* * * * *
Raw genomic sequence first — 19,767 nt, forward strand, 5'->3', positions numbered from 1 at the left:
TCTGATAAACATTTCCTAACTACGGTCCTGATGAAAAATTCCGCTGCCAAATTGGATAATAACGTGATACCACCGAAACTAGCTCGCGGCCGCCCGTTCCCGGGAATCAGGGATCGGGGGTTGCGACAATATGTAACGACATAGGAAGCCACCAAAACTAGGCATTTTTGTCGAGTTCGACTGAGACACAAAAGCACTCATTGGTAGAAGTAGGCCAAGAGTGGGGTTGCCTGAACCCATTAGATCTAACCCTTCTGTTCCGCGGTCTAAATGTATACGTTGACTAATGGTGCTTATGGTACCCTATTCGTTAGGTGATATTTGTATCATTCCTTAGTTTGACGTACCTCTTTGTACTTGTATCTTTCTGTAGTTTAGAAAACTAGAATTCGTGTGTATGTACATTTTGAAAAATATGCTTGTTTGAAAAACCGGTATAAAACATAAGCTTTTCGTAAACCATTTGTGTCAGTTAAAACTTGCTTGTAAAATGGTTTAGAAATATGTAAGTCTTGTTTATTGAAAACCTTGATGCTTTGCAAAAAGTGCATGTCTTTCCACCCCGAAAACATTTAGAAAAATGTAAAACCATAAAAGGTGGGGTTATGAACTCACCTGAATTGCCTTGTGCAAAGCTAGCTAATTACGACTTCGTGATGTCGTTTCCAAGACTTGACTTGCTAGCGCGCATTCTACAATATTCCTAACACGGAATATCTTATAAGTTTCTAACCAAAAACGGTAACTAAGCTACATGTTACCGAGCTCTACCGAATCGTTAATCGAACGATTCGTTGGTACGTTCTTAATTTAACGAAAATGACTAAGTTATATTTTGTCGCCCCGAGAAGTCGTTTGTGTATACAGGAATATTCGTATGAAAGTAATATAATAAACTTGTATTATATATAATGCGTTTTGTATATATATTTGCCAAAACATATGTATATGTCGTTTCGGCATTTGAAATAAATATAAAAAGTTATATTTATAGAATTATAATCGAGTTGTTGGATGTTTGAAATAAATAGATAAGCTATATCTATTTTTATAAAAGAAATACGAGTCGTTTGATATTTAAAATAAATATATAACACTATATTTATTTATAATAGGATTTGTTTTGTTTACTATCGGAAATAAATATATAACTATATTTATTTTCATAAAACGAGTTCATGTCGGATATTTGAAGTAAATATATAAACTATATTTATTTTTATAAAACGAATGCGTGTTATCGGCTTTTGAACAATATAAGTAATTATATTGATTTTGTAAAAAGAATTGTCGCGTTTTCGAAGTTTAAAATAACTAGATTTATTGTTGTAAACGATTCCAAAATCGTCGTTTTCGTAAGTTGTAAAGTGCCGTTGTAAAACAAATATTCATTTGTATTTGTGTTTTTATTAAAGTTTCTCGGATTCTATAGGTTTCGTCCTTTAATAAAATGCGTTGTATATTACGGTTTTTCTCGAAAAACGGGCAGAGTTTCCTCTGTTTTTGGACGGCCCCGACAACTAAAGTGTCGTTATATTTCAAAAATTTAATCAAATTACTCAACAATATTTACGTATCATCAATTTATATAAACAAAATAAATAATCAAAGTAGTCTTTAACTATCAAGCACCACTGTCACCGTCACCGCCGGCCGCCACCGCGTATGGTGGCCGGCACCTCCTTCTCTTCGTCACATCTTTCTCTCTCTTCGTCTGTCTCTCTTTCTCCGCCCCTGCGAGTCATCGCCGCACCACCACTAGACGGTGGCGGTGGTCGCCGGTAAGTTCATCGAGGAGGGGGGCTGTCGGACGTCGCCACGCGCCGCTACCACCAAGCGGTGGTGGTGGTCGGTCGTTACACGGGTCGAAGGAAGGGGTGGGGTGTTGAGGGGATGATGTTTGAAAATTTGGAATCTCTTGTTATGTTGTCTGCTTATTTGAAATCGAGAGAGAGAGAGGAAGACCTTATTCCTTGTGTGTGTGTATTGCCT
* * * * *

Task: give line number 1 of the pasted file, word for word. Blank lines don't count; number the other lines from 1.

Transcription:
Raw genomic sequence first — 19,767 nt, forward strand, 5'->3', positions numbered from 1 at the left: